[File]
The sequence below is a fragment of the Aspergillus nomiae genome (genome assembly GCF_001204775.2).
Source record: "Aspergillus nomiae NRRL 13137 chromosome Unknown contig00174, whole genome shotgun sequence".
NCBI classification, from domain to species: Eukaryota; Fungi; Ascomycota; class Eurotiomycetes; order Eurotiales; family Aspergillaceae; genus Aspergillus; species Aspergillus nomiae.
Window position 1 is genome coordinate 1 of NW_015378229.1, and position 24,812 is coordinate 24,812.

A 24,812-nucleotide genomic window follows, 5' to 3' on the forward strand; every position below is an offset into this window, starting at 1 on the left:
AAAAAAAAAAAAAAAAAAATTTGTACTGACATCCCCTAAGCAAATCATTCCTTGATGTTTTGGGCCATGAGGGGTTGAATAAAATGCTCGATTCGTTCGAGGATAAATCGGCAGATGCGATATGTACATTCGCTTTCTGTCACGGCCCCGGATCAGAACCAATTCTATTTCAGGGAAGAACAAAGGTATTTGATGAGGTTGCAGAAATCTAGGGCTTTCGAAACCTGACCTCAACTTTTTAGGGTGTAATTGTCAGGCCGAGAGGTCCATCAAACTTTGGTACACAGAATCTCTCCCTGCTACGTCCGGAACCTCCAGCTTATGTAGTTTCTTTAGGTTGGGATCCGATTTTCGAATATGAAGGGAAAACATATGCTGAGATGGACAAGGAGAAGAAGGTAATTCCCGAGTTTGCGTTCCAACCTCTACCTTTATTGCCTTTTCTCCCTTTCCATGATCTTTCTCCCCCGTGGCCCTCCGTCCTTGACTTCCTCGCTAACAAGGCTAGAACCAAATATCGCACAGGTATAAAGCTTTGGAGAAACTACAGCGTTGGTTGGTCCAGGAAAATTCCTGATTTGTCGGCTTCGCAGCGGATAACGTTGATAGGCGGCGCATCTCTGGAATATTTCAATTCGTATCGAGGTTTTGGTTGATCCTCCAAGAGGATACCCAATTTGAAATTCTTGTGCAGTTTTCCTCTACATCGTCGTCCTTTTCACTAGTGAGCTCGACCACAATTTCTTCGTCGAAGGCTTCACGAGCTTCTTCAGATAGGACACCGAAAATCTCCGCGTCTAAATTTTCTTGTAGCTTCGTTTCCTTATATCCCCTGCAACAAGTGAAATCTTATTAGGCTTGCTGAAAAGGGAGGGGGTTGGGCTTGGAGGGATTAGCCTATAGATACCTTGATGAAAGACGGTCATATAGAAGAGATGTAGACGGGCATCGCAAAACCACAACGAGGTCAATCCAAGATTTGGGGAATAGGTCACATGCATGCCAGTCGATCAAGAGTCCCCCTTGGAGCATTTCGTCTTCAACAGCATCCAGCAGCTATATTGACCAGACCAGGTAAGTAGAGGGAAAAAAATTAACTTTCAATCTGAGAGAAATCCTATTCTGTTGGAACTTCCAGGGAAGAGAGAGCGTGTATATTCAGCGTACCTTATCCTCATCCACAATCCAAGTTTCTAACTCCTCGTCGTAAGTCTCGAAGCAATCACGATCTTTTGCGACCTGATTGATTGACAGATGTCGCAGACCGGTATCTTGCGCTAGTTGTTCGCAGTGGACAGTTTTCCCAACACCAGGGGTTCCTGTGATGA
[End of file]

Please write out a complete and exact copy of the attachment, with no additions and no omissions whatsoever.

The sequence below is a fragment of the Aspergillus nomiae genome (genome assembly GCF_001204775.2).
Source record: "Aspergillus nomiae NRRL 13137 chromosome Unknown contig00174, whole genome shotgun sequence".
NCBI classification, from domain to species: Eukaryota; Fungi; Ascomycota; class Eurotiomycetes; order Eurotiales; family Aspergillaceae; genus Aspergillus; species Aspergillus nomiae.
Window position 1 is genome coordinate 1 of NW_015378229.1, and position 24,812 is coordinate 24,812.

A 24,812-nucleotide genomic window follows, 5' to 3' on the forward strand; every position below is an offset into this window, starting at 1 on the left:
AAAAAAAAAAAAAAAAAAATTTGTACTGACATCCCCTAAGCAAATCATTCCTTGATGTTTTGGGCCATGAGGGGTTGAATAAAATGCTCGATTCGTTCGAGGATAAATCGGCAGATGCGATATGTACATTCGCTTTCTGTCACGGCCCCGGATCAGAACCAATTCTATTTCAGGGAAGAACAAAGGTATTTGATGAGGTTGCAGAAATCTAGGGCTTTCGAAACCTGACCTCAACTTTTTAGGGTGTAATTGTCAGGCCGAGAGGTCCATCAAACTTTGGTACACAGAATCTCTCCCTGCTACGTCCGGAACCTCCAGCTTATGTAGTTTCTTTAGGTTGGGATCCGATTTTCGAATATGAAGGGAAAACATATGCTGAGATGGACAAGGAGAAGAAGGTAATTCCCGAGTTTGCGTTCCAACCTCTACCTTTATTGCCTTTTCTCCCTTTCCATGATCTTTCTCCCCCGTGGCCCTCCGTCCTTGACTTCCTCGCTAACAAGGCTAGAACCAAATATCGCACAGGTATAAAGCTTTGGAGAAACTACAGCGTTGGTTGGTCCAGGAAAATTCCTGATTTGTCGGCTTCGCAGCGGATAACGTTGATAGGCGGCGCATCTCTGGAATATTTCAATTCGTATCGAGGTTTTGGTTGATCCTCCAAGAGGATACCCAATTTGAAATTCTTGTGCAGTTTTCCTCTACATCGTCGTCCTTTTCACTAGTGAGCTCGACCACAATTTCTTCGTCGAAGGCTTCACGAGCTTCTTCAGATAGGACACCGAAAATCTCCGCGTCTAAATTTTCTTGTAGCTTCGTTTCCTTATATCCCCTGCAACAAGTGAAATCTTATTAGGCTTGCTGAAAAGGGAGGGGGTTGGGCTTGGAGGGATTAGCCTATAGATACCTTGATGAAAGACGGTCATATAGAAGAGATGTAGACGGGCATCGCAAAACCACAACGAGGTCAATCCAAGATTTGGGGAATAGGTCACATGCATGCCAGTCGATCAAGAGTCCCCCTTGGAGCATTTCGTCTTCAACAGCATCCAGCAGCTATATTGACCAGACCAGGTAAGTAGAGGGAAAAAAATTAACTTTCAATCTGAGAGAAATCCTATTCTGTTGGAACTTCCAGGGAAGAGAGAGCGTGTATATTCAGCGTACCTTATCCTCATCCACAATCCAAGTTTCTAACTCCTCGTCGTAAGTCTCGAAGCAATCACGATCTTTTGCGACCTGATTGATTGACAGATGTCGCAGACCGGTATCTTGCGCTAGTTGTTCGCAGTGGACAGTTTTCCCAACACCAGGGGTTCCTGTGATGA